SFR's Impossible

By Pitman Buck, Jr.

 The Internal Revenue Service (IRS) claims that it has authority under 26 U.S.C. 6020(b) to file an income tax return (called a "Substitute For Return,"or SFR) on behalf of someone who did not file a return. This claim has made me curious about the IRS’ use of the word "substitute." Black's Law Dictionary, 6th ed., defines the term "substitute" to mean, "One who or that which stands in the place of another person or thing; to exchange." (Bold added.) So, in the real world, to be a substitute for another person or thing, the other person or thing must already exist or must have existed. To illustrate, no spectator has ever seen, known or heard of an athletic coach sending a substitute into a game for another player who wasn't already in the game or for a player who does not exist and never existed. Likewise, in the real world, to be a substitute for a thing – let’s say the thing is John Doe’s 1995 tax return – then that thing, John Doe’s 1995 tax return, must already exist or must have already existed.

However, the IRS makes the incredible claim under section 6020(b) that it may exchange its own created 1995 return for one that John Doe did not file, i.e., for another return that does not exist. WOW! What magic! It is simply amazing to me that the IRS claims that the law empowers it with the magical ability to exchange a thing that it created for another thing that never existed and yet get something in return!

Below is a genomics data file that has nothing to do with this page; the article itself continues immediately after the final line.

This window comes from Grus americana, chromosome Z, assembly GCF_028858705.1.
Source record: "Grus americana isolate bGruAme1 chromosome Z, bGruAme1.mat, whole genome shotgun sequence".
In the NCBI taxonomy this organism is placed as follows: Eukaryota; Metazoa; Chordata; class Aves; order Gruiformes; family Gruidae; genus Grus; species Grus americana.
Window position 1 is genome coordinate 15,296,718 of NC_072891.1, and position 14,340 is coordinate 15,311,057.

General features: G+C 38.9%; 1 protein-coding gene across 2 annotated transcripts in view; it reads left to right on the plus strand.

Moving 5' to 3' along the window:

The evidence suggests that reality means little, if anything, to the IRS. The agency’s so-called "substitute returns" that it acquires in mystical exchanges for other things that do not exist -- "a something for nothing" exchange -- is another example of Orwellian newspeak and reminds me of the revealing transactions that the U.S. Tax Court uncovered in Phillips v. Commissioner, 88 TC 529 (1987):

"Respondent's [IRS's] counsel may not choose to litigate against officially published rulings of the Commissioner without first withdrawing or modifying those rulings. ... The forms ...were no more than dummy returns filed for processing purposes." The court continued: "The only evidence in the record that even suggested that any [IRS] substitute return existed was a transcript of account that reflected actions taken inconsistently with the law (86 T.C. at 437 n. 5) and consistently with the conclusion that the only paper filed by respondent [IRS] was a first page of a Form 1040 for the taxable year 1979. 86 T.C. at 437. This form reported only petitioner's name, address, and social security number, and was not executed by respondent [the IRS]. 86 T.C. at 437. ... It was, therefore, unreasonable for respondent [IRS] to pursue his groundless position that these dummy returns, which failed to meet the requirements of section 6020(b) and his own regulations, were 'returns' for purposes of section 6013(b). The record could not reasonably be viewed as supporting this argument [of IRS]." (Bold added)

  Last revision: August 14, 2009 08:07 AM
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